I’m busily writing The Citadel at Nordvorn, Gaming Ballistic’s next return to the world of Nordlond (known as Torengar in Dragon Heresy). This one’s a mini-setting, focusing on the events and interactions between important players (including the characters!) in the lands surrounding this vital town. I am having ridiculous fun putting these towns together.
I just finished the description and detailing of Nordvorn itself. I am moving on to the other two important towns in the book, Ainferill (Riverbend) and Vegghofn (Sallyport).
The compact nature of the towns – Ainferill and it’s roughly 1,000 inhabitants sits on a chunk of land and water about 25 acres in size. That’s a circle about 350m in diameter, which is basically the size of The O2 (formerly the Millennium Dome) in England. That is, the entire village would fit inside it.
Even the much larger keep and town of Nordvorn is only 7,500 residents and its longest dimension is only three times that of Ainferill.
These are little places, relatively speaking, which means they can truly come alive with detail.
I certainly hope that you enjoy visiting them as much as I am writing them.
Some fun bits from the draft. Subject to change, of course. Presented entirely lacking context or structure.
The “lift road” is named for its terminus at the great lifts coming from the docks and the lower market and shipyard. After one leaves the market proper, one can find all sorts of ironmongery and shipfitting crafts: Sailmakers, blacksmiths, armorers, brassworkers, and weaponsmiths. The armorers and weapon-makers are closest to the Ring Road, mostly to reduce the noise. Any goods coming upstream, or going downstream, by ship must pass through the lift. As such, some call Lyfta Road “Skattgötu,” or “tax street.”
A name like that invites hubris, but the Eilífur Brú has the chops to merit the name. The walls are over 20 feet thick, the columns, supports, and span magically melded with the strong rock of the river gorge. It has stood up to wind, weather, and thrown boulders from trolls and hill giants, as well as projectiles from siege engines.
The bridge begins with a massive structure known as The Terrace Gate, which as its name implies houses a series of massive doors each on a different level of the structure. The Terrace Gate actually enters a hundred feet or so below the top of the eastern gorge wall, and the winding staircase with interlocking gates, murder-holes, and other defensive emplacements is called The Spiral.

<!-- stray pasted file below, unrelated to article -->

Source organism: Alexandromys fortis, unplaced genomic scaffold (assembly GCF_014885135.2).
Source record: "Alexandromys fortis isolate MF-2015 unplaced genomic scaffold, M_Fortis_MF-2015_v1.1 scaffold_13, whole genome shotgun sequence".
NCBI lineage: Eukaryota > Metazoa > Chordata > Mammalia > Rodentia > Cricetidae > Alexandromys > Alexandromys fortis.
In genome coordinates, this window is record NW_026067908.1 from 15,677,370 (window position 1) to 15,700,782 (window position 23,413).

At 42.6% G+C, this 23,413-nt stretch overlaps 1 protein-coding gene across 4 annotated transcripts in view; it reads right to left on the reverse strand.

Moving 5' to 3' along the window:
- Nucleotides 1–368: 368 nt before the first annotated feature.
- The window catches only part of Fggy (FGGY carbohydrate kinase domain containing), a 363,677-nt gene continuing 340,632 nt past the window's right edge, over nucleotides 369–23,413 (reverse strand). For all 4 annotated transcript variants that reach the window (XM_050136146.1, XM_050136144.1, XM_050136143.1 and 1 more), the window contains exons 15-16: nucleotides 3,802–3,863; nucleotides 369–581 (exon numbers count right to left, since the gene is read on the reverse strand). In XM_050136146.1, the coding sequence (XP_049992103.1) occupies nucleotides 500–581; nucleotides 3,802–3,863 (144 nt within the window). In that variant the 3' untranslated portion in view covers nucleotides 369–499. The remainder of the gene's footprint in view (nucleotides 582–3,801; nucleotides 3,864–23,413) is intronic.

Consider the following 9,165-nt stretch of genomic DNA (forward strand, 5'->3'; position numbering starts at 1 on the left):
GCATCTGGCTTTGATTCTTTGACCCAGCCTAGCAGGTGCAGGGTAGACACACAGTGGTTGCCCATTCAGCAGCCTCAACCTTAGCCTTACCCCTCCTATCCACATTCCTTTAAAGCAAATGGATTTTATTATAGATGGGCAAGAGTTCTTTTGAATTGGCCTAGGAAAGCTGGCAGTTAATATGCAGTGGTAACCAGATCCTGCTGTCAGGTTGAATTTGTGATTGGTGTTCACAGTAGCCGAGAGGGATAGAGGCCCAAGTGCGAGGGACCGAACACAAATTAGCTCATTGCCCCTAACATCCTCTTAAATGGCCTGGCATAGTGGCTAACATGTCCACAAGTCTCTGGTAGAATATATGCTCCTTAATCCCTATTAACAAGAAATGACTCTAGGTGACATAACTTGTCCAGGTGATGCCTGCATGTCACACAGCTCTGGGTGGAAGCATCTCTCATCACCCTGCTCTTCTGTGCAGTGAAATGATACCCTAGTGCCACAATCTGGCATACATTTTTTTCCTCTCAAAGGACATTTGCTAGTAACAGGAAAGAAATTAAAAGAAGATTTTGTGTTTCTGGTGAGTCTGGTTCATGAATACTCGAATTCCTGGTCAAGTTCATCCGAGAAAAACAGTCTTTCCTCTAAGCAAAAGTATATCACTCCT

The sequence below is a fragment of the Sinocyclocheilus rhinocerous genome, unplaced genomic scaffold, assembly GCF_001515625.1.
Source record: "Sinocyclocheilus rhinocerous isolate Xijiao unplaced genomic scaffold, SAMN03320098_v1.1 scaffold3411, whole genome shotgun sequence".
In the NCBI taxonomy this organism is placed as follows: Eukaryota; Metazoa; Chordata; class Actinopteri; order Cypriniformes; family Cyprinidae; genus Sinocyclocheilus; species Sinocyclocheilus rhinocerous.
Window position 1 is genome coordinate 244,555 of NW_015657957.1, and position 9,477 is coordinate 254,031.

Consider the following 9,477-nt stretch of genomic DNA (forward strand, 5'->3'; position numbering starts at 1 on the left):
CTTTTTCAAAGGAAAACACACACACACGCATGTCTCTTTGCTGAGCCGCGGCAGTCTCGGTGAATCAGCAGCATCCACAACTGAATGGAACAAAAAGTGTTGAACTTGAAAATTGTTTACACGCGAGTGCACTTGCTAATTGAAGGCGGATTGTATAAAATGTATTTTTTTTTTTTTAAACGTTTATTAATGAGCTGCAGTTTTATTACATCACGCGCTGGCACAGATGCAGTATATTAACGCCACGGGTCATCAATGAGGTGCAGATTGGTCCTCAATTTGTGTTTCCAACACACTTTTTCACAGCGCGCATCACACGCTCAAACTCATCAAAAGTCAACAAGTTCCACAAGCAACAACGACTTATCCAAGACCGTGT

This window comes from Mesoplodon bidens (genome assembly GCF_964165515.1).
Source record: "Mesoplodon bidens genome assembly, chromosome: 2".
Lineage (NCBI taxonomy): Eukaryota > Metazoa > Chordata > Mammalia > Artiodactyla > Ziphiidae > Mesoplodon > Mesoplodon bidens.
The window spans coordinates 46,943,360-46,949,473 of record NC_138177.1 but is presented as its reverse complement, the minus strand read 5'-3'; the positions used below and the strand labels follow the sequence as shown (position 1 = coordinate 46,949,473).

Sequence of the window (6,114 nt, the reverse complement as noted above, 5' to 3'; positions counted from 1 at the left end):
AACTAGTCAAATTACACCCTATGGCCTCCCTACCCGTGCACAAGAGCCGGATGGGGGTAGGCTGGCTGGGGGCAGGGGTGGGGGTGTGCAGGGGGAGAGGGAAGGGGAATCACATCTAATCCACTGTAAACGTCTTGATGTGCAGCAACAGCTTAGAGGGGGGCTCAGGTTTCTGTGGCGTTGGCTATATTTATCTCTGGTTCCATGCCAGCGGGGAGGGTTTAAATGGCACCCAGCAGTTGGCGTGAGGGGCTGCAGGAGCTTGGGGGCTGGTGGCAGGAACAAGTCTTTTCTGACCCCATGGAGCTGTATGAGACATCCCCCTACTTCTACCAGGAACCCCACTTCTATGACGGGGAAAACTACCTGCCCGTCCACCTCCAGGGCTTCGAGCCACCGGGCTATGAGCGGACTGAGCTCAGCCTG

The town side of the Eternal Bridge ends in a large walled enclosure as well. There are barracks, training grounds, and defensive emplacements, and the entire structure would rank as one of the notable fortifications in Nordlond if it weren’t immediately adjacent to the Citadel itself.
The Hunting Gate
The closest tower and sallyport to Little Rock. Even more than the other city gates, the Hunting Gate is constructed to be used, and frequently, for war. It is staged to allow sorties from within the Lower Town when needed, as well as the point of departure for those thegns, huskarls, and Wardens who attempt to keep the people and goods coming out of the Hunted Lands safe. Or at least safer.
Thievery is forbidden. Sneaking around and taking someone else’s property is punishable by outlawry and thralldom. However, challenging someone to combat over a coveted possession, or facing them in some sort of fight, real or provoked, allows the victor vast leeway in claiming spoils of battle (in some cases this can include property and in older times, even family). Property obtained in this manner is called sigurtakn, (“victory token,” or “trophy”) and is considered honorable. Well, at least valorous. Dangerous, perhaps? A man bedecked head to toe in armor and weapons that are all sigurtakn is a man to be kept at arm’s length. Such people are called dýrð-óðir, or “glory-mad,” (behind their backs) and given the same sort of respect you give a scorpion, venomous snake, or feral dog – admiration for their deadliness, but not someone you turn your back on. Ever.